Are bass strings an “off the rack” item?
Not at all. The bass strings for your piano would be made
specifically for your instrument. There are a variety of factors which make this necessary. For one thing, different pianos will have different numbers of bass strings. (The smaller the instrument, the more wound strings it must have to compensate for the shorter length strings.) Strings vary as to the thickness of the steel core, the length and gauge of the copper windings, and the number of layers of windings.
With certain wellknown models of instruments (such as a Steinway M grand, for example), string makers have what’s known as the “stringing scale” and will be able to make your fresh set of strings as soon as a phone call is made. With other pianos, it is necessary to ship the old strings to the string maker, so that measurements may be taken to duplicate the original set of strings.
A bass string manufacturer (there are several highlyreputed shops to choose from depending upon the needs of your piano) must have a complete inventory of both the gauges of steel core strings and also the diameters of copper windings which are used to “load” the strings.
The precision equipment used at the string winding factory ensures that the new set of strings will be wound with the same degree of accuracy as the original strings which came with the piano.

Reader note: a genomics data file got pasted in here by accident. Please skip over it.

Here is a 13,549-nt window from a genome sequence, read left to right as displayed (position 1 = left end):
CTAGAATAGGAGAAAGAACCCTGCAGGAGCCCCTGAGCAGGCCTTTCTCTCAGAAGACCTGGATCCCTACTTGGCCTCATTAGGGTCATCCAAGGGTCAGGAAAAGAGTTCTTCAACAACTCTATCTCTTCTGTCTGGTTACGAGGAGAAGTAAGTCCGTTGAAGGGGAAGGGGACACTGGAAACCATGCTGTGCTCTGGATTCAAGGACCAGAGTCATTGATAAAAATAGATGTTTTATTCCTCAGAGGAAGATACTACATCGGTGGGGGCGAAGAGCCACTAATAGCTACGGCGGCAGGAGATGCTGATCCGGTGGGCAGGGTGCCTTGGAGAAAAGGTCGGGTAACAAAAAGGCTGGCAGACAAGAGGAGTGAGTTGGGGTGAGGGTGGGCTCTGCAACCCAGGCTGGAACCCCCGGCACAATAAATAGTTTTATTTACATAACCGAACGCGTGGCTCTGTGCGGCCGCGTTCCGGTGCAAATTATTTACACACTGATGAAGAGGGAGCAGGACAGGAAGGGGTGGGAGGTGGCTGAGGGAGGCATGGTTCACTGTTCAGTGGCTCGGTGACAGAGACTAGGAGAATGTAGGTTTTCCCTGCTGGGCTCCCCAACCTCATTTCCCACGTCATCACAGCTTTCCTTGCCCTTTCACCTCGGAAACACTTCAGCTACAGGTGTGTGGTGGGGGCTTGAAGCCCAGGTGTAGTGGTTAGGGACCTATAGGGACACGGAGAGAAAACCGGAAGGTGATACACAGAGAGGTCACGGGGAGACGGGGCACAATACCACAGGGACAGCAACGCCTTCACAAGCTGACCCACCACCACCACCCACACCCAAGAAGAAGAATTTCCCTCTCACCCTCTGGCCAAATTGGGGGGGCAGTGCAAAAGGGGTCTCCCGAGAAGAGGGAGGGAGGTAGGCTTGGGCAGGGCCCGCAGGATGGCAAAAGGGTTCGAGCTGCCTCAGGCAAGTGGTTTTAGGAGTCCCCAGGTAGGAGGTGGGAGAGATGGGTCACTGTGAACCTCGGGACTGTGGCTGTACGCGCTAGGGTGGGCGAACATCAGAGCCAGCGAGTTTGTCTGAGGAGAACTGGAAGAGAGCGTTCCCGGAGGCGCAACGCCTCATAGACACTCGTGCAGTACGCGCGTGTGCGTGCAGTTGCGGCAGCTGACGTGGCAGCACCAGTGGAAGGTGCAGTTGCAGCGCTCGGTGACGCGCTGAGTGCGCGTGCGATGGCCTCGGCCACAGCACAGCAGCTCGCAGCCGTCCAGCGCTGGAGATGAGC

The hand winding of the double wound strings is a skill which takes years to master. Here, a journeyman string winder applies just the right amount of tension to make a great sounding/ looking string.
(Photos on this page courtesy of Schaff Piano Supply Company, Lake Zurich, Illinois, one manufacturer of fine piano bass strings.)
If the string maker has the stringing scale for your piano, the order could be placed for the new set to be manufactured before anything is done at the piano. When the strings arrive, the old strings may be removed, and the new strings installed, usually in the same day.
If the stringing scale is not available the old strings would need to be removed from the piano, bundled together and sent to the manufacturer for measurement and duplication. When the new strings were returned (photo to right), they would be installed in the piano in your home or in the workshop if more extensive work (such as soundboard repair or pinblock replacement) were being undertaken at the same time.
Are there other related jobs which should be considered at the same time?
The condition of the soundboard, the quality of the hammers and the integrity of the bass bridge all need to be factored in as well. Since these components influence the tone of not only the bass but also the piano in general, any suggested repairs should be considered to achieve the best results.
An important job which goes hand in hand with bass strings replacement is the installation of new bass dampers. Since the old dampers will have conformed to the shape of the original strings windings, it is unlikely that they work efficiently with new strings. New high quality dampers will provide the quick cessation of sound when notes are released. Finally, the replacement of the upper steel strings as well as the bass strings might also be considered. While the tonal quality of the steel strings is less likely to degrade over time, they do tend to rust and become brittle with age. If they are ever to be replaced, the best time to do it is when the bass strings are out of the piano, since many of the steel tenor strings run under the bass strings.
A newly installed set of bass strings in a 125 year old Weber grand gives the piano a rich bass sound once again.